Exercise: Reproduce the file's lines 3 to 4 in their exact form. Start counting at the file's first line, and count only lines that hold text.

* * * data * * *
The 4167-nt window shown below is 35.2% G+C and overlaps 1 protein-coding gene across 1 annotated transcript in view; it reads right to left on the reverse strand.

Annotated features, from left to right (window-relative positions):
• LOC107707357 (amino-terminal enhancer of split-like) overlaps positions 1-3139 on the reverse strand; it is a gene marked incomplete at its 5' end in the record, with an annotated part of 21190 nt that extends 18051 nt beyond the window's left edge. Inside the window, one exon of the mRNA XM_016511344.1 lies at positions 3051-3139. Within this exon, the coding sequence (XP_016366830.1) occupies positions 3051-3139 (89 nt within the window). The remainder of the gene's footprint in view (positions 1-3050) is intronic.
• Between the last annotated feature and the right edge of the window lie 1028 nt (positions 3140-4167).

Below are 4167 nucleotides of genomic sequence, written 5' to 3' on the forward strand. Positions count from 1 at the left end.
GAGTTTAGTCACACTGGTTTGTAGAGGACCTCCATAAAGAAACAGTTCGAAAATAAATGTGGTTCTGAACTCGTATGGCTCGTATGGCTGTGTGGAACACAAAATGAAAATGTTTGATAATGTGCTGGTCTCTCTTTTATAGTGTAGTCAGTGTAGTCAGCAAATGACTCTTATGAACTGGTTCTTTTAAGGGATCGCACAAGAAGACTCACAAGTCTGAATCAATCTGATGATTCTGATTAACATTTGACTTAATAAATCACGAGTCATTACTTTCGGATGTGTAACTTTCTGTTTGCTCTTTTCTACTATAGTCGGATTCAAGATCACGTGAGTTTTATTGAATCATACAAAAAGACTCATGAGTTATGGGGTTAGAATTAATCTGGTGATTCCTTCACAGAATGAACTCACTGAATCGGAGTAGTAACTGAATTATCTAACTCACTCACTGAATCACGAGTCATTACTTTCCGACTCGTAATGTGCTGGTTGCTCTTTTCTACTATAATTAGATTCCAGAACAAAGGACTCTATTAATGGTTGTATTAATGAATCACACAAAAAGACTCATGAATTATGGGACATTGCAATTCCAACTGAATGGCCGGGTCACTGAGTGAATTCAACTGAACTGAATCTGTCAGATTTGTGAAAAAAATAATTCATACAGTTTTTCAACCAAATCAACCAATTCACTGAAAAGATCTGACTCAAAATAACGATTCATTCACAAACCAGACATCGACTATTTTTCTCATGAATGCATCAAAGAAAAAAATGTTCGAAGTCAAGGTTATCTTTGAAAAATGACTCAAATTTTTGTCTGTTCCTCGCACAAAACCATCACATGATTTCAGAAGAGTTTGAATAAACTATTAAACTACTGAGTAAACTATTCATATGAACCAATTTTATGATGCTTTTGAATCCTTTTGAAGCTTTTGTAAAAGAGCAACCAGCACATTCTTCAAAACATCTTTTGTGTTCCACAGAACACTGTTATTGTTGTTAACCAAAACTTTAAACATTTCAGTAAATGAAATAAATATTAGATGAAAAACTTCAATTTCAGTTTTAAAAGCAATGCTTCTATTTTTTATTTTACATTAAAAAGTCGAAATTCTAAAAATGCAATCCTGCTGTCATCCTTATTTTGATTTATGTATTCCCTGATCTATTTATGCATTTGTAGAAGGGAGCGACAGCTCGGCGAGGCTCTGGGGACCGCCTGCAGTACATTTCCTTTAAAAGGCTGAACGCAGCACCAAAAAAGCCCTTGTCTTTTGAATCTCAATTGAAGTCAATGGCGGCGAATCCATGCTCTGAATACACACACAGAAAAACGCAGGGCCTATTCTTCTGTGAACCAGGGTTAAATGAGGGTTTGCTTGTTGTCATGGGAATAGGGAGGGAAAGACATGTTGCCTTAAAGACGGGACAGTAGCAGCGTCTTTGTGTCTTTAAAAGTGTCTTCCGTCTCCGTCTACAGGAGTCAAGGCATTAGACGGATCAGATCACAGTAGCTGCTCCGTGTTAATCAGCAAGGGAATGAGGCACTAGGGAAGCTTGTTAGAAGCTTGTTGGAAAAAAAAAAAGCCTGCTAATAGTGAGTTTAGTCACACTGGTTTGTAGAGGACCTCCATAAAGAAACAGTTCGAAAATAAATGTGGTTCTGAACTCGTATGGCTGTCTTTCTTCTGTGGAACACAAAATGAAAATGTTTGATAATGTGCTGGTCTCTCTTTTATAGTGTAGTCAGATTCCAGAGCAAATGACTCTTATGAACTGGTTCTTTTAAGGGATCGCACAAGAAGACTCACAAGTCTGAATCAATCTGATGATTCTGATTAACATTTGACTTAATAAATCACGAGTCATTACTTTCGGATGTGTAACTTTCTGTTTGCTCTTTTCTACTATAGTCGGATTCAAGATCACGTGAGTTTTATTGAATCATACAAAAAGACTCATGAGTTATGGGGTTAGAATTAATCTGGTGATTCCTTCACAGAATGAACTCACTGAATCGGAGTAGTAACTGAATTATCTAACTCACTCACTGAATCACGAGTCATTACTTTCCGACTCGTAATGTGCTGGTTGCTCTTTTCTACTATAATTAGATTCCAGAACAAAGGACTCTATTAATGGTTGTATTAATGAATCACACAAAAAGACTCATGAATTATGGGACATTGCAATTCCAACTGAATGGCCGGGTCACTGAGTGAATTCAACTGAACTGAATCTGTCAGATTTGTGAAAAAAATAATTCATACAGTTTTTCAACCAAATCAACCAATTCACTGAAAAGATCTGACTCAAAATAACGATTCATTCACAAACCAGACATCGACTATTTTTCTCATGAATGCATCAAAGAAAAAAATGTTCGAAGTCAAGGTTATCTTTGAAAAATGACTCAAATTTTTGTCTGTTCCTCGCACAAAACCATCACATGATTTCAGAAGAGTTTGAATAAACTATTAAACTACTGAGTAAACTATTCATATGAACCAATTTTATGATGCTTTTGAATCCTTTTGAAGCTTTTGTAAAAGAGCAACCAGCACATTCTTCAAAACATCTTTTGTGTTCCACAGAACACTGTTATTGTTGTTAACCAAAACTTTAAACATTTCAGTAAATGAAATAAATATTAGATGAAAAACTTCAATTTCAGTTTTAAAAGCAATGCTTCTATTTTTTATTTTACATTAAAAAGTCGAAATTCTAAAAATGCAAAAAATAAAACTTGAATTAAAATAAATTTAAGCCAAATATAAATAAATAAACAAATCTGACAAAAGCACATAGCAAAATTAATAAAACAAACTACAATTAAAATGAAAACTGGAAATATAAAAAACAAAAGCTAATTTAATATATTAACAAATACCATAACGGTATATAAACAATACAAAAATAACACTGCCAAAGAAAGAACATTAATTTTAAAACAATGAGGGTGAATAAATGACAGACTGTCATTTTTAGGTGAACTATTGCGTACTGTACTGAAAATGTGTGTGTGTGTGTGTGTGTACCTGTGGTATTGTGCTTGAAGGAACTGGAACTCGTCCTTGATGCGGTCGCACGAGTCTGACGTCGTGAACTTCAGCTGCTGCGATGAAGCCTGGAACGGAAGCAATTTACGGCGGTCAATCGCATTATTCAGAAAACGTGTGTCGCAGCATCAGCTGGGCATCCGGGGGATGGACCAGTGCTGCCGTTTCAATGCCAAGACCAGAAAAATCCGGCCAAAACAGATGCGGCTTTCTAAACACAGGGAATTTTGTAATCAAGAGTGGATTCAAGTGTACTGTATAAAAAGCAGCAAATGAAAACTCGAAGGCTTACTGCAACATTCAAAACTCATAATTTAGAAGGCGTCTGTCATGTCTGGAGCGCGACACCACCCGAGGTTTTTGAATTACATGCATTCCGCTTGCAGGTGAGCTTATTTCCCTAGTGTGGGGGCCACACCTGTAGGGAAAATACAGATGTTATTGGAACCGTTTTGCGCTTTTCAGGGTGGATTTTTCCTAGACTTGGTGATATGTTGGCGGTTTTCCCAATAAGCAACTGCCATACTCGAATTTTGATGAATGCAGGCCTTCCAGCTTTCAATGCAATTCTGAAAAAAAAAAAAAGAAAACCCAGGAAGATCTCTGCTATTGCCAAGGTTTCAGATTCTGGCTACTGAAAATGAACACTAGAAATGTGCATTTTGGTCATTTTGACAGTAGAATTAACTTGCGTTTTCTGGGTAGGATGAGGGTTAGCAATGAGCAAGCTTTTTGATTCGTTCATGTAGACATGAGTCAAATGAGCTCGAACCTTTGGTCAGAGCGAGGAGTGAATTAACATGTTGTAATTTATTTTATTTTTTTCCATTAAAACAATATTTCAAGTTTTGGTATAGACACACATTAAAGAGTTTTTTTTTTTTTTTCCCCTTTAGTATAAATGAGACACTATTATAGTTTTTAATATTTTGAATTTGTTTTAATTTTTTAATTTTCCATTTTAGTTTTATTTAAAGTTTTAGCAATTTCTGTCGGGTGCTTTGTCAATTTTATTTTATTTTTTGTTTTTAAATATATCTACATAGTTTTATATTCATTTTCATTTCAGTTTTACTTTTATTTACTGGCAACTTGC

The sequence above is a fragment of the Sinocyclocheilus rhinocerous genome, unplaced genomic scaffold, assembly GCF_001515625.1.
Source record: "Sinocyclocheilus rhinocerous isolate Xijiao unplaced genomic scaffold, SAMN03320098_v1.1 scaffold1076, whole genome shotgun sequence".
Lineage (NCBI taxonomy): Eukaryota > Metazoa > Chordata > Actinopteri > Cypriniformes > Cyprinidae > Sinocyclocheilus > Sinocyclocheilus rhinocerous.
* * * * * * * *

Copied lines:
• LOC107707357 (amino-terminal enhancer of split-like) overlaps positions 1-3139 on the reverse strand; it is a gene marked incomplete at its 5' end in the record, with an annotated part of 21190 nt that extends 18051 nt beyond the window's left edge. Inside the window, one exon of the mRNA XM_016511344.1 lies at positions 3051-3139. Within this exon, the coding sequence (XP_016366830.1) occupies positions 3051-3139 (89 nt within the window). The remainder of the gene's footprint in view (positions 1-3050) is intronic.
• Between the last annotated feature and the right edge of the window lie 1028 nt (positions 3140-4167).